Posts Tagged ‘humility’

Lose Your Love When You Say Mine

September 15, 2016

Love is a rose
but you better not pick it
It only grows when it’s on the vine.
A handful of thorns and
you’ll know you’ve missed it
You lose your love
when you say the word “mine”.
–Neil Young, recorded by Linda Ronstadt

This verse contains enough good thoughts for a short novel. But they are meaningful.

Trying to possess something or someone ruins the entire experience. They say that money is the most frequent cause of marital problems. But I’d bet that money quarrels are merely a symptom of deeper problems. Let’s use the song–“say the word mine.”

It’s when we put ourselves first that problems begin. When we don’t outgrow our inner 2-year-old, whose favorite word is “mine.” A 2-year-old really doesn’t differentiate a distance between herself and the other. Everything revolves around him. But, that is natural child development.

When we’re 40 and still acting that way, well, that’s a problem. Time to see a shrink.

I sing this (or read it) and I cannot get everything that John wrote in the New Testament.

Jesus as the true vine. We obtain our life nourishment from him. Separated from the vine, we just wither and die. Sort of like this love that someone wanted to possess and in so doing crushed it.

I think of all the times John talks about love. God is love. We should all love. The world will know Jesus’ followers by their love (oh, if only this were true).

Then I think of Jesus when he checked up on people and pointed out pride and self-absorption. His instruction was to be humble–not weak as the word is often misunderstood but simply placing others ahead of us. It actually takes strength–strength of character, strength of faith–to be humble. The easy route is to boast, to put ourselves first (people tell me, “but of course I put myself first, duh”), to exaggerate our successes, to talk about ourselves.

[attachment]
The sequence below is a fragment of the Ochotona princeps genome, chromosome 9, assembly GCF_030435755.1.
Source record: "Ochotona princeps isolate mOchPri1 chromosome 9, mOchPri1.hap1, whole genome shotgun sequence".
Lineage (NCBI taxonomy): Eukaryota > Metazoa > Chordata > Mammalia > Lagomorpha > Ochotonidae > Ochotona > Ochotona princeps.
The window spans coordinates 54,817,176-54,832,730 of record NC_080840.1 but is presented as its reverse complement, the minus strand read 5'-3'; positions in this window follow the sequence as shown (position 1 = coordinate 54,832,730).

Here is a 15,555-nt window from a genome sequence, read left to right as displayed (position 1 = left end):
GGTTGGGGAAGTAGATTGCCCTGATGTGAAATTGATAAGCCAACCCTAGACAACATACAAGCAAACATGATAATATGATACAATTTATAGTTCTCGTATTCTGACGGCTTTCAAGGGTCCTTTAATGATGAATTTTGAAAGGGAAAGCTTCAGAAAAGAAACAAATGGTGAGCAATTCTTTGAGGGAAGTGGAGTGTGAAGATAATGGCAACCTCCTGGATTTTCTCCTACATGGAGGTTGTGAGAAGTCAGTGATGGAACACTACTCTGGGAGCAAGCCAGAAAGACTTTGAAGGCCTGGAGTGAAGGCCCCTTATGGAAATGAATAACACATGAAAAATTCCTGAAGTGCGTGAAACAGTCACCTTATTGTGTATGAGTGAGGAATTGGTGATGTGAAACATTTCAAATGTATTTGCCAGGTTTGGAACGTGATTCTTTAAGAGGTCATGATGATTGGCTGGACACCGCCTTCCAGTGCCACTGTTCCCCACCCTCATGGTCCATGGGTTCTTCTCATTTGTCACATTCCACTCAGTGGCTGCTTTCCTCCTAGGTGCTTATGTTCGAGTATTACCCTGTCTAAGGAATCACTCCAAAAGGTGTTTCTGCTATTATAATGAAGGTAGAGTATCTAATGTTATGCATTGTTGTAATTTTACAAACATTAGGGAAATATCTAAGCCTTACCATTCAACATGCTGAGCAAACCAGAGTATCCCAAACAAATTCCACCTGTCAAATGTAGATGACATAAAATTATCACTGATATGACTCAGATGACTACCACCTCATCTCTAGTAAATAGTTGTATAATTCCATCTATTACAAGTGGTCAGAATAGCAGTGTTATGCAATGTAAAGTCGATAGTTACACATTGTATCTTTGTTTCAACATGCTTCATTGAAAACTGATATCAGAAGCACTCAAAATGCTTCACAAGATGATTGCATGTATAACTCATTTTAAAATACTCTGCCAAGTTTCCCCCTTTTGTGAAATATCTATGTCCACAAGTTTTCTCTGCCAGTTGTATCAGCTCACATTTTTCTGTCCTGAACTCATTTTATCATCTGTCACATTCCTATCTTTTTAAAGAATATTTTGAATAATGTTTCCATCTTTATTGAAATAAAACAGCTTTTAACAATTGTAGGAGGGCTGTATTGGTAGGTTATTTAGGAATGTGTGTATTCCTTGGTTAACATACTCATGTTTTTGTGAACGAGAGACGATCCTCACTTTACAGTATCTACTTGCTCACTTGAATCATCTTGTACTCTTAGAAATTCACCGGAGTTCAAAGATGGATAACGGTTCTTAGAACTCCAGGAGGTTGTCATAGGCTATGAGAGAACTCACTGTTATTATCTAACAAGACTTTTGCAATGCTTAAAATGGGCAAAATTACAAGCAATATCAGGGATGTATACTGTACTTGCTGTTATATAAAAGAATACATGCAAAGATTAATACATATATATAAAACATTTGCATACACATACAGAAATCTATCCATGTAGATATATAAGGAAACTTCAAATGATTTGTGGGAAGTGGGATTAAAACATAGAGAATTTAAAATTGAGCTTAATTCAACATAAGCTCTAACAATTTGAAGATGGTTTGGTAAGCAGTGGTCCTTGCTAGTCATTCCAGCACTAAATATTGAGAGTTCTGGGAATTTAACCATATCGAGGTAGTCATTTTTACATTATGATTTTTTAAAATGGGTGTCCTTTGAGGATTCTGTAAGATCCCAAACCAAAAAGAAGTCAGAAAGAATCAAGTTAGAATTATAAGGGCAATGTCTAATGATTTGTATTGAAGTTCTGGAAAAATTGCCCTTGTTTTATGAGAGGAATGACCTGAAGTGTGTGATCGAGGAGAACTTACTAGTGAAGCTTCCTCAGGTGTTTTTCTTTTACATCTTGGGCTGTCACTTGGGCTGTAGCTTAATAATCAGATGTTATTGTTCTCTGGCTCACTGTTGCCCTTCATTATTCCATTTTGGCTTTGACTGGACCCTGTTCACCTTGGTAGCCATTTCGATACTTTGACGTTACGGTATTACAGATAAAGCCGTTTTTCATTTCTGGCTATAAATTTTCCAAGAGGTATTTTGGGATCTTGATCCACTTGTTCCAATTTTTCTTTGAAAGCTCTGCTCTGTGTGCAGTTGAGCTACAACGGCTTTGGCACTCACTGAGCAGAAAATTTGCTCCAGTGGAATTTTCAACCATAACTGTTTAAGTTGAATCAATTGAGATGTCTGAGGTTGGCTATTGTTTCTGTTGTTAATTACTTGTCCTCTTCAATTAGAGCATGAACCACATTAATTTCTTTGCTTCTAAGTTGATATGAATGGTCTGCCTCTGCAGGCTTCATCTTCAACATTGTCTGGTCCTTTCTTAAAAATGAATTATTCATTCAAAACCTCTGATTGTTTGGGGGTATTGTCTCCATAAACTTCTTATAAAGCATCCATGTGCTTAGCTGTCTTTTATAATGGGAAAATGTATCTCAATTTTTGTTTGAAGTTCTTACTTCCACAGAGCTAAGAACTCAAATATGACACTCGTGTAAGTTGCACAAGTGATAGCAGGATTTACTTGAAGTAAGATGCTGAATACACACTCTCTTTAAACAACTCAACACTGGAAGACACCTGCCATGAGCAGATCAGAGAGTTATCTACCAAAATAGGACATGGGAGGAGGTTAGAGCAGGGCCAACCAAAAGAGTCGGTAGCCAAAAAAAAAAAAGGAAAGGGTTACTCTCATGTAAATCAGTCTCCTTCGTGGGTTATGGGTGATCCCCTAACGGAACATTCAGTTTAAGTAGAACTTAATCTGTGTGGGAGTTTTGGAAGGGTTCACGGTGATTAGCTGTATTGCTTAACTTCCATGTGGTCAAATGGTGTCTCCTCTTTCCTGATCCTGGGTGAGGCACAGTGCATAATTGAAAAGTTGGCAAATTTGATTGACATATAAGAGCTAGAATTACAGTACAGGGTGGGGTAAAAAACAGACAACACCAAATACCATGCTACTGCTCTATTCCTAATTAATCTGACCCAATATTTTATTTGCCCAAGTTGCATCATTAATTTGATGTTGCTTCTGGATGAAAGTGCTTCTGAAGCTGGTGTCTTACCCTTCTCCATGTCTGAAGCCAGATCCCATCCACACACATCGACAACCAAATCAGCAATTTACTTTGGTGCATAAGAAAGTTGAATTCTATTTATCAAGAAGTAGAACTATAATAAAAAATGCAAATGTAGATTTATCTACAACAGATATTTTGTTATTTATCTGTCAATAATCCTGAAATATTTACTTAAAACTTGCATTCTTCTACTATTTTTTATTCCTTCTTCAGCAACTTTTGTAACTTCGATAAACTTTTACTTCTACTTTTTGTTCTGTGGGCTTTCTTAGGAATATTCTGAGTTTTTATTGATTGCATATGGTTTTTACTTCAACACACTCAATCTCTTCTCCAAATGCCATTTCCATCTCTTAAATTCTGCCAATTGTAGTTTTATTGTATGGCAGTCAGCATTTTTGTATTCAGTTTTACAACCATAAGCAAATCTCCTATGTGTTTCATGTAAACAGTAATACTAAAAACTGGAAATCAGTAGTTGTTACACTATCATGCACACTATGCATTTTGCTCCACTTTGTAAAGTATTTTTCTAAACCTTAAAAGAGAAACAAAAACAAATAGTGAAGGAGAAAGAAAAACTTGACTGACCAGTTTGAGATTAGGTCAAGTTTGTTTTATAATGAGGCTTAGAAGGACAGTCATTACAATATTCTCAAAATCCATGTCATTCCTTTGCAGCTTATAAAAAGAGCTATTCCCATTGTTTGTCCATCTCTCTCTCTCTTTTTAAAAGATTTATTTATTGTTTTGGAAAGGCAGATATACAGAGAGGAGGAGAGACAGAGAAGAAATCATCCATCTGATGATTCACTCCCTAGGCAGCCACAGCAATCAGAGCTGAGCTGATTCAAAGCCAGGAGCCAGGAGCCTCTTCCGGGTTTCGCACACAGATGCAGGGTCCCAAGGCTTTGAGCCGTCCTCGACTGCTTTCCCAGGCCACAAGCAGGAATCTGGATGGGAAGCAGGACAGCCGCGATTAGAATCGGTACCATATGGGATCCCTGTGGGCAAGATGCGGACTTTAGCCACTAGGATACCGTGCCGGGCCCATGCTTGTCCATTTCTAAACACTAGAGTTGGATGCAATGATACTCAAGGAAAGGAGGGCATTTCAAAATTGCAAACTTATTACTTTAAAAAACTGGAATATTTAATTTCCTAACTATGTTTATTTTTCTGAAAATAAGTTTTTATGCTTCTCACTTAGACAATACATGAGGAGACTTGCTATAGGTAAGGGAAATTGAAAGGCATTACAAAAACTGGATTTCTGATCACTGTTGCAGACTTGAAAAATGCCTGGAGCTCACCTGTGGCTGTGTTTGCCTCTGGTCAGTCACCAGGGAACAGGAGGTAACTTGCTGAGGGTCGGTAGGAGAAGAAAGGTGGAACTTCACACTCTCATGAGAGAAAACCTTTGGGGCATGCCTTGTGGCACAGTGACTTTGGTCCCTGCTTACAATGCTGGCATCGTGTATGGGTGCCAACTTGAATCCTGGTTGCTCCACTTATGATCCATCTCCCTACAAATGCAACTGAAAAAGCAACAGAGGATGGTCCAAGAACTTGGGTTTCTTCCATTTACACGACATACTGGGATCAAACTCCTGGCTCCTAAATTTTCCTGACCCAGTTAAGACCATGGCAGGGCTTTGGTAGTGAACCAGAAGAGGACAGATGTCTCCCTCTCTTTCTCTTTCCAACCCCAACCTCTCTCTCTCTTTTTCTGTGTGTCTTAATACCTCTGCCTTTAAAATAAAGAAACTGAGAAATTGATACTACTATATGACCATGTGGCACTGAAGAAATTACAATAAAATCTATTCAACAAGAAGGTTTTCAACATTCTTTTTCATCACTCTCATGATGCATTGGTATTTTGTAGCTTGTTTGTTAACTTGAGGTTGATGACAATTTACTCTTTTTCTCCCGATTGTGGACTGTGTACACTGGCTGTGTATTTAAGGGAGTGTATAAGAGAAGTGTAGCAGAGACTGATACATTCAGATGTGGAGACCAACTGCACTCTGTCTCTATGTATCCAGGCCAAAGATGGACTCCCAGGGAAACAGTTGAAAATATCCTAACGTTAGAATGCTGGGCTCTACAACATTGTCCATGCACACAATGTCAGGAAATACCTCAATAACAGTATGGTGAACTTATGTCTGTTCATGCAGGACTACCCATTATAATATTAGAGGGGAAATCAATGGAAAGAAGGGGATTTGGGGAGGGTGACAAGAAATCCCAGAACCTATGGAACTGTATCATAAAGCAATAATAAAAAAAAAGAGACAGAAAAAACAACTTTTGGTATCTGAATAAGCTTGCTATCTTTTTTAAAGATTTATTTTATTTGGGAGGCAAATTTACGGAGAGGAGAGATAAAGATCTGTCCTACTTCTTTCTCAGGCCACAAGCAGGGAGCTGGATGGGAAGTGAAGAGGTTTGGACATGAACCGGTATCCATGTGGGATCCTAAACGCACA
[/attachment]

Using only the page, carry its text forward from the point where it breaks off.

Love is a rose. I love that picture.

What Is Love

September 16, 2015

The word love is used often in the New Testament. John’s writing is filled with the word. Jesus said that he left two commandments–Love God and Love our neighbor. Jesus also said that people in general would know his followers by their love.

It makes me wonder–what is love.

We are taught that Greek has three words for love–eros, frater, agape. New Testament writers don’t refer to erotic love all that much. There are talks on agape–a selfless type of giving.

But Paul–that guy covers a lot of material while he tries to explain Jesus’ words to his new converts (and us old ones).

I’m wishing that more people would teach from the 12th chapter of Romans. Paul cites 29 synonyms for love in that chapter. 29!